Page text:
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How to optimize the procurement of electronic components

Sourcing and optimizing the procurement of electronic components, particularly in an industrial setting, is a complex process during which multiple constraints must be taken into account.

Indeed, a manufacturer sourcing semiconductors or components for the production of electronic boards must take into account several potentially contradictory criteria:


-Optimizing Components unit cost

The first aspect that comes to mind when selecting electronic components is naturally that of unit cost, insofar as the component in question meets the required functional specifications.

The unit cost of a component will of course depend on the quantities ordered. Costs usually decrease sharply with volume.


ents can also vary considerably over time, depending on economic cycles and the balance between supply and demand.

optimization of the procurement of electronic components

As design-in decisions are taken by board manufacturers for several years (typically the lifetime of the product in which the component is integrated), the price elasticity of demand may be low, implying high potential price volatility.


-Taking into account the minimum purchase quantities for each component

Component unit costs are not the only cost criterion relevant to the purchasing decision. In fact, manufacturers generally have to produce a specific number of electronic boards. Unfortunately, component suppliers (distributors or manufacturers) often supply them in batches, each comprising a precise quantity of parts. In this case, the industrial customer may have to order more parts than he actually needs, which means potentially unsold parts.


Here's an example:

Let's imagine that a car manufacturer wants to produce 2735 electronic boards for a certain vehicle model. If one of the components is bought in batches of 5000 parts, the automaker will have an unused stock of 5000 - 2735 = 2265 parts.


If each part is sold for €1, the total cost of supply will be €5000, instead of the theoretical €2735. The effective total cost per part will therefore be 5000/2735 = €1.82 instead of €1.

When deciding to order batches of parts, this factor must be taken into account.

A good knowledge of production schedules and detailed anticipation of future production are therefore essential to optimize the total effective unit cost.


-Delivery times and lead times

Of course, cost factors are not the only ones to be taken into account when making purchasing decisions. Inventory levels, availability and lead times are also essential.

Very often, a buyer has to make a compromise between the unit costs of purchasing components and delivery times. Some distributors may offer attractive prices, but long lead times, not necessarily compatible with manufacturers' production targets. Other players, such as stock holders, can offer very short lead times, in return for higher prices for critical components.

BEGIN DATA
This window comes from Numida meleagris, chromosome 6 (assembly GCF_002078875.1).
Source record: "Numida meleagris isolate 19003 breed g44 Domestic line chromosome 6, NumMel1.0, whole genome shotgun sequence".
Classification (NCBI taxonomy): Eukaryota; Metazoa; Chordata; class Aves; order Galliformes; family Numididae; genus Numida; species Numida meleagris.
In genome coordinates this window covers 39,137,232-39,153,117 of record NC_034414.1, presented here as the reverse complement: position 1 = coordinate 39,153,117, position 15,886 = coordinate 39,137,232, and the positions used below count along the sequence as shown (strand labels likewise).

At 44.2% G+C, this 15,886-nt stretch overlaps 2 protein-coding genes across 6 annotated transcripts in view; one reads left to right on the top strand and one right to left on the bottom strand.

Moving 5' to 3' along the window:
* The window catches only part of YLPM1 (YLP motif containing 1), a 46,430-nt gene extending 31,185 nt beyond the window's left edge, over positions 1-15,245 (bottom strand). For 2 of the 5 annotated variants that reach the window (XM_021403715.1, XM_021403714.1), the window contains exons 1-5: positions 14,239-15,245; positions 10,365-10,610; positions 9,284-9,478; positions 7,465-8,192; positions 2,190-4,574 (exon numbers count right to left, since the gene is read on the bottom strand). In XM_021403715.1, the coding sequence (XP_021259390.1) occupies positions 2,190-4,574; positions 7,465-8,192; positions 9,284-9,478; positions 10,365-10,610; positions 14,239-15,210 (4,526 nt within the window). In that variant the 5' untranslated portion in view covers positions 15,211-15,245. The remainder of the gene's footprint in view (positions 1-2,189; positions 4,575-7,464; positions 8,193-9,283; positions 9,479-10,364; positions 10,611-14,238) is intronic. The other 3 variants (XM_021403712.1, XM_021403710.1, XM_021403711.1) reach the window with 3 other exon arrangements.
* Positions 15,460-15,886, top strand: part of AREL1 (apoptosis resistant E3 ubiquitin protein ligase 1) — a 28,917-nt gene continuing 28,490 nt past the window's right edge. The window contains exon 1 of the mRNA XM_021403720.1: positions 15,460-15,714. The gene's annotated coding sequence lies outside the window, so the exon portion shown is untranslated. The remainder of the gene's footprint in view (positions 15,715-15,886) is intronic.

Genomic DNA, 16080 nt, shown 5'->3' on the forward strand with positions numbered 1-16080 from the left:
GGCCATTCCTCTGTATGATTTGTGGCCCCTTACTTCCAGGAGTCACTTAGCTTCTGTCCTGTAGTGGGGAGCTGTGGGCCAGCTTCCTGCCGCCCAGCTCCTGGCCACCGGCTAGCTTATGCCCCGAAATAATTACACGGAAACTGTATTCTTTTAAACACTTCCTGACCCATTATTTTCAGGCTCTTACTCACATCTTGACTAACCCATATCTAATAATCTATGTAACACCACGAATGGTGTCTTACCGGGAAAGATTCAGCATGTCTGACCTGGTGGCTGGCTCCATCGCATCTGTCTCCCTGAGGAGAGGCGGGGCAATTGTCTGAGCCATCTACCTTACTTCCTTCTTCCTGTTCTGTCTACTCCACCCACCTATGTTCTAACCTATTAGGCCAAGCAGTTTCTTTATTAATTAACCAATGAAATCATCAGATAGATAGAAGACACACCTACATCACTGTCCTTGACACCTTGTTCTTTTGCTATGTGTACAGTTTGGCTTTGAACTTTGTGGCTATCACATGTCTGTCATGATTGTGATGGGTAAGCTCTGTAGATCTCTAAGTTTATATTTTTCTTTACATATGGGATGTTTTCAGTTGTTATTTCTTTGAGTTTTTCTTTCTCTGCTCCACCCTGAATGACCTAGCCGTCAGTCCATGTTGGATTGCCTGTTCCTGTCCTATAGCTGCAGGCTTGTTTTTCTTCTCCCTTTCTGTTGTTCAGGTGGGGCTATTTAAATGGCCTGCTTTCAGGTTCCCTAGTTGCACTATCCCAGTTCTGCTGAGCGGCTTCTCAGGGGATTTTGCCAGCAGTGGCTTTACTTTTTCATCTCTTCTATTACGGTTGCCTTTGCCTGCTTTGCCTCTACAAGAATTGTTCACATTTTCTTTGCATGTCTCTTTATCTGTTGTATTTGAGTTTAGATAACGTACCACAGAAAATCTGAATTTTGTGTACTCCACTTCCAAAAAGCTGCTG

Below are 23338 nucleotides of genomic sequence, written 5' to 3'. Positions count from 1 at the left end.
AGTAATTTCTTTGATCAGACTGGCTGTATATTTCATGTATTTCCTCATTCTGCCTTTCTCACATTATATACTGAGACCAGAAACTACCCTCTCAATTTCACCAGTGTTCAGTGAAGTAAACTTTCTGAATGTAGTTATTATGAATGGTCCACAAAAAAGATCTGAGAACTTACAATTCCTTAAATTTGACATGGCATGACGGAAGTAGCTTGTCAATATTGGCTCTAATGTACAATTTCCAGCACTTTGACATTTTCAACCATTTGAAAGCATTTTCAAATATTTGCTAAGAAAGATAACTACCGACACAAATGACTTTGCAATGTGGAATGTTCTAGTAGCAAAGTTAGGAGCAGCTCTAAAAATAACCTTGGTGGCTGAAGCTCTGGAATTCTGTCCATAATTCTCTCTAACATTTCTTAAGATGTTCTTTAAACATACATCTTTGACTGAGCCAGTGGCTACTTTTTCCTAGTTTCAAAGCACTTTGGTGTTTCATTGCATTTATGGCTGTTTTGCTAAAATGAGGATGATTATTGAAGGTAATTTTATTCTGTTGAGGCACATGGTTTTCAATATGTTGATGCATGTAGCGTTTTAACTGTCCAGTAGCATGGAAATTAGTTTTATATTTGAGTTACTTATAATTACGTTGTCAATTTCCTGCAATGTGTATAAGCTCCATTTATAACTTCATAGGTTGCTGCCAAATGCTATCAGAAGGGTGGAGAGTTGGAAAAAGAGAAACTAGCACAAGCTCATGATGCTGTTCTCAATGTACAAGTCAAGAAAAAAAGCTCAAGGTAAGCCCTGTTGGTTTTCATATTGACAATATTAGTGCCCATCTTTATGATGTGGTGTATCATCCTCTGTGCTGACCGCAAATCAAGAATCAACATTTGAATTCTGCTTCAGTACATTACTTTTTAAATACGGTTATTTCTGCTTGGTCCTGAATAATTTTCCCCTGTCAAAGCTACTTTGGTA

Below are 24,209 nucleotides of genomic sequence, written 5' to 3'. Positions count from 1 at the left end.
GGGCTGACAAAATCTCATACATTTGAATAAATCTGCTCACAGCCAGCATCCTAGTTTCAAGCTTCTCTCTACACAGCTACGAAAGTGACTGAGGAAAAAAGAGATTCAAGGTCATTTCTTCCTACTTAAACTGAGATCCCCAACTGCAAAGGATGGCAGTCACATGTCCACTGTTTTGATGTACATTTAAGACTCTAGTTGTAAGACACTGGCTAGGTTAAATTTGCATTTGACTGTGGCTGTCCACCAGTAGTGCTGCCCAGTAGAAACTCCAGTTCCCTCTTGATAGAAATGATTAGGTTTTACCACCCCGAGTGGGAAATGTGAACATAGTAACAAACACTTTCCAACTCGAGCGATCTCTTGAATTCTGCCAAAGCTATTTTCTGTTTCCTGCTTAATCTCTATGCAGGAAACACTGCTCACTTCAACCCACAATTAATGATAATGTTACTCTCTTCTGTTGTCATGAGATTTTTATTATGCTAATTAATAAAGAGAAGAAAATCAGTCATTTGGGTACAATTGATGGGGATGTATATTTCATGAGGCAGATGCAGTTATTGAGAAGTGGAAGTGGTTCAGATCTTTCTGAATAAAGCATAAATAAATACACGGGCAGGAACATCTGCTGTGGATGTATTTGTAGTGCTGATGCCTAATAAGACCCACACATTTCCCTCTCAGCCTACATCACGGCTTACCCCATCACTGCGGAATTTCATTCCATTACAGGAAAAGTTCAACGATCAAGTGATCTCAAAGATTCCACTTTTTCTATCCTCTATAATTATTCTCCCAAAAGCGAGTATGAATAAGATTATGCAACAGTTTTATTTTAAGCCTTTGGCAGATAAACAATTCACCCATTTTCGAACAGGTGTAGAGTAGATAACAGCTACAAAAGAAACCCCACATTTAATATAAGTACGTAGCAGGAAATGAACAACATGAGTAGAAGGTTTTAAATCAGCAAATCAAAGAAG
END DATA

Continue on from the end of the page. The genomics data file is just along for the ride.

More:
Electronic Components Inventory and Lead Times

Managing the trade-off between unit costs and delivery times is therefore an essential aspect of optimizing electronic component purchasing.


-Electronic component packaging

Component packaging is another criterion to be taken into account. In fact, components can be delivered in several types of packaging: in bulk, on reels, in trays or in tubes, for example.

Packaging plays a major role in the production process, as it must be compatible with the manufacturer's production equipment, and in particular with the layout machines (surface-mounted components or SMC).

Appropriate packaging can lower the cost of component implementation, and thus optimize the total cost of the final product.

Good packaging also enables components to be stored in good conditions, preventing them from deteriorating too quickly.


-Identifying End-of-life of electronic components

The end-of-life and potential obsolescence of certain components is also a major factor to consider. Indeed, certain components may no longer be manufactured by historical suppliers. If a manufacturer is dependent on such components, it finds itself in a potentially difficult situation.

There are two alternatives:

-Buy the last stocks of components, hoping that this will cover his needs for the entire life of his product.

-Replace obsolete and end-of-life components with equivalent ones.


To avoid having to deal with this type of case in a hurry, a wise industrialist can anticipate possible supply shortages by accessing databases of end-of-life components announced by their manufacturers.


-Finding Equivalent electronic components

When a component has to be replaced, it is necessary to identify an alternative component whose characteristics are identical, or compatible, with the component to be replaced.

In this case, one solution may be to search component suppliers' databases for components that meet these criteria. One of the main difficulties is to find, among the large number of references, those whose specifications are the right ones. This implies being able to search for components by their characteristics, and having high-performance search tools.


Optimizing component purchasing is a complex subject. Using Big Data and AI can improve the process

Purchasing decisions and component selection during the design phase of an electronic board are therefore fundamentally a compromise between these multiple criteria. It's up to buyers, production managers and general management to make a lasting trade-off between these different constraints. This arbitration is a matter of short-term operations management, but can also have a significant strategic aspect for the manufacturer in question.


This is why the use of optimization software, such as Basedig, can have essential advantages for the manufacturers concerned.

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